32. Hauling A Dead Bear
Hauling a dead bear can be dangerous if you properly prepare it to avoid an accident with other hunters. Wrap the carcass of a bear with hunter orange material if it is small enough that you can carry it across your back.
33. Put Off Unwanted Predators With Human Scent
One of the problems, when you carry fresh bait deep into the woods, is attracting the attention of wolves and coyotes. To ward them off your bait is to leave anything of yours like an old dirty pair of socks near the bait pile that has your human scent. The human scent on the socks will frighten off the wolves and coyotes but not the bears.
34. The Grizzly & Your Kill
If the elk, moose, or deer you kill, dressed, and packed is discovered and taken by a grizzly bear, don’t engage it without your firearm. The grizzly is very dangerous in that situation and will do anything to protect its find. You can also make a lot of noise as you approach your kill to help spook the bear and get it to move away.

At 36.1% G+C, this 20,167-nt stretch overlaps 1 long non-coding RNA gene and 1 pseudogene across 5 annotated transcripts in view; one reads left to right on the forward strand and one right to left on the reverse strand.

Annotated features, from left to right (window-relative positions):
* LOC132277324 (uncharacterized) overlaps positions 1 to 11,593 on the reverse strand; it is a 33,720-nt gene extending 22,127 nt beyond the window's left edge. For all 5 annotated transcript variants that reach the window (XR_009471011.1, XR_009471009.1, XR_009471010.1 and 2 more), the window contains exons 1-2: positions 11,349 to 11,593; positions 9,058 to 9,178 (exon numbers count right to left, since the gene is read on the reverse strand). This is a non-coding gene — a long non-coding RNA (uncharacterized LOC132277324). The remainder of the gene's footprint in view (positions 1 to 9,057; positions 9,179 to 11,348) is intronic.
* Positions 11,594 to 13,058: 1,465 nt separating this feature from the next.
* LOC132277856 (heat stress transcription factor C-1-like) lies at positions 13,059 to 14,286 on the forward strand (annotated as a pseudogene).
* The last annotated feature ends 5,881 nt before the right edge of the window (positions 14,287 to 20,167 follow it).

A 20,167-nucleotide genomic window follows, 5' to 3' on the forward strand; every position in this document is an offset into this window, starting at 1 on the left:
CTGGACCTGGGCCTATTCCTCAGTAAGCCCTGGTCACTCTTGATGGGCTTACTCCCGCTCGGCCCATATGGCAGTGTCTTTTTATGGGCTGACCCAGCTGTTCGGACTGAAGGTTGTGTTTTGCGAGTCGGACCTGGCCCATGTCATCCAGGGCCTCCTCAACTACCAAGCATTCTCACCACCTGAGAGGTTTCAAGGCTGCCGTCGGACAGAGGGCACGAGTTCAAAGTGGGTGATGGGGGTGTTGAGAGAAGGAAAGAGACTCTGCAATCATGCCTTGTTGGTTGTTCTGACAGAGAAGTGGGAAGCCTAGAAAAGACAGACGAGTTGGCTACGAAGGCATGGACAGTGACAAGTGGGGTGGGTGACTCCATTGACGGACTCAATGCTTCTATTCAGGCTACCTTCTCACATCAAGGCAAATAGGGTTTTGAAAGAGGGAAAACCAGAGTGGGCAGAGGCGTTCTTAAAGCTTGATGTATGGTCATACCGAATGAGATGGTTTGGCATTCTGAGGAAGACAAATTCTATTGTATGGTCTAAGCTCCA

35. Hunting In Heavy Rain
Bears have a very good sense of smell and it will be very difficult to hunt them when the wind is blowing strongly or changing direction quickly. The bears will get your human scent from the wind carrying it. Don’t bother hunting bears in heavy wind.
36. Black Bear’s Lungs
The lungs of a black bear are a smaller target for a hunter than other parts of the black bear. The lungs are not as large as those of a whitetail deer and they are situated further forward in the chest cavity.
37. Finding Feeding Bears
Follow a fresh trail in new snow if you are still-hunting bears. Look for bruins by moving through the forest on foot. Bears are known to make a lot of noise while eating, breaking branches, turning over logs, and destroying rotten stumps. Be alert and keep your eyes and ears open. Bears also make noise when moving through the forest and they snap large branches when walking.
38. Right Dog Size
The right size for a bear dog is between 40 and 70 pounds. This size is large enough to get bears running, fast enough to keep up with the bears over long distances, and quick enough to dodge a bear when it is cornered.
39. Hound Dog On A Bear’s Trail
If you shot a bear, quickly put your dog on its trail if you have a dog. The dog will follow the freshest trail it can find and if there are other bears in the vicinity, you don’t want them to spread their scent over the area which makes it more difficult for your dog.
40. Talk Loudly When Approaching Bait Pile